Finding his way to the story often impacted Harry Sr.'s family.
Terry recalled riding along when his dad covered local news — fires, municipal meetings. Terry learned to write news reports and take pictures.
Terry estimates he was 12 or 13 years old when he had his first published photograph.
"It was just what you did," Terry said. "My brother was the same way. ... I remember going to the office with my dad on Saturdays and Sundays, and watching him work on an old manual typewriter, typing with two fingers. He was the fastest two-finger typer I ever saw."
In "Our Father's Journey," Harry Jr. writes: "Family drives on Sunday afternoons were often tied to a picture he had to take or a story he was doing. When the fire alarm rang, he was out the door, regardless of the hour. ... He was a classic old-time newspaperman who was on duty day and night."
Terry said: "Anyone who has been a family member of someone working in the media knows that you'll never be No. 1, because of the demands of the job. News is constantly changing and you have to be ready to move."
Harry Sr. has won numerous state and national awards. His photos have appeared in Newsweek and The Saturday Evening Post — along with numerous Pennsylvania publications and on The Associated Press wire service.
In the book, he says: "As a journalist and photographer for daily newspapers, it meant that I was obligated to the public, whose thirst for news events never slowed down."
In Johnstown, Terry Deitz chaired the AmeriServ Flood City Music Festival committee and led the annual Johnstown Halloween Parade for Forever Media, among many community activities.
"I left a pretty significant chunk of my heart in Johns-town," he said. "We had great times there, and I'm still in touch with a lot of friends from the Johnstown area.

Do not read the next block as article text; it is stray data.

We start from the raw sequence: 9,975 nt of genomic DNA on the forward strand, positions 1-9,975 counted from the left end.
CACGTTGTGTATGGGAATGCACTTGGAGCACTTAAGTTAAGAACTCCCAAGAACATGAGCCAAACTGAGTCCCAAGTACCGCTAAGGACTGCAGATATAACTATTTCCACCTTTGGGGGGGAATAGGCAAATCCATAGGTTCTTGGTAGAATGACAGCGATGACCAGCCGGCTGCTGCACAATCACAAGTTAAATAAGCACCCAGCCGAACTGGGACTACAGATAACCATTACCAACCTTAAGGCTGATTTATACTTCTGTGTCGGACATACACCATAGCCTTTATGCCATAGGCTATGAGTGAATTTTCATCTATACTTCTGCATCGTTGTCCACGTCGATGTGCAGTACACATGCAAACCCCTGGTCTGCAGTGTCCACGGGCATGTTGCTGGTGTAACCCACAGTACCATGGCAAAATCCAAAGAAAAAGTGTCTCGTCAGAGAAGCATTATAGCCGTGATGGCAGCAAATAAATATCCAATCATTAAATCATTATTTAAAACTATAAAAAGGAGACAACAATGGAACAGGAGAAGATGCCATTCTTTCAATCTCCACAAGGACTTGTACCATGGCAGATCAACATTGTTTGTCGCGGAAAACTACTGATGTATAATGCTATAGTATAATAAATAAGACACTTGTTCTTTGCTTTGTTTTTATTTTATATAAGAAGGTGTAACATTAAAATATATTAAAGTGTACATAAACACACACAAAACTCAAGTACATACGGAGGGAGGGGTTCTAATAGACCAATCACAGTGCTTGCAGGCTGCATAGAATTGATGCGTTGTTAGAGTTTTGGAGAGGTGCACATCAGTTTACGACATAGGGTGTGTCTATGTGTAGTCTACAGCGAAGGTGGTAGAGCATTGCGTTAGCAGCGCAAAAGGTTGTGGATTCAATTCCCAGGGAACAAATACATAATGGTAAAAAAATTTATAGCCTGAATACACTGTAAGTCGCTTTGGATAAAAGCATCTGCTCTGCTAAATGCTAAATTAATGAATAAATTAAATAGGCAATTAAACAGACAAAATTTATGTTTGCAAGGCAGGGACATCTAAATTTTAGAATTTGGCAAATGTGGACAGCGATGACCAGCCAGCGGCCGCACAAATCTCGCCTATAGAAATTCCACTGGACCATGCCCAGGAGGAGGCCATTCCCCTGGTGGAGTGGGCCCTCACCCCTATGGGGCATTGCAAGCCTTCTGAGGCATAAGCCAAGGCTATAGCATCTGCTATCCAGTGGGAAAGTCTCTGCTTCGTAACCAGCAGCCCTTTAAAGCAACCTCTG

"Not a day goes by that I don't think about Johnstown. I keep tabs on the music festival, what's going on around the town."
Terry recalled getting his media start while running a pizza shop in Shamokin, Northumberland County, and buying advertising on a local radio station. He got hired as a freelancer and then was named news director at that radio station.
He said: "They asked me if I could write a news story. 'In my sleep,' I said."
While his dad and brother have worked primarily in print media, Terry has run radio stations, fielding duties that have ranged from selling advertising to broadcasting live local sports, and hearing his family's story in a pop hit song from the early 1980s.
"In that song, Dan Fogelberg talks about how, 'The leader of the band is tired and his eyes are growing old,' " Terry said.
"And there's a line that goes, 'My brothers' lives were different, for they heard another call.' ...
"Every time I hear that, I think about my dad. To call us a media family is, I guess, true. But we went different directions. I ended up in radio completely by accident."
Chip Minemyer is the publisher of The Tribune-Democrat and The Times-News of Cumberland, Md. He can be reached at 814-532-5111. Follow him on Twitter @MinemyerChip.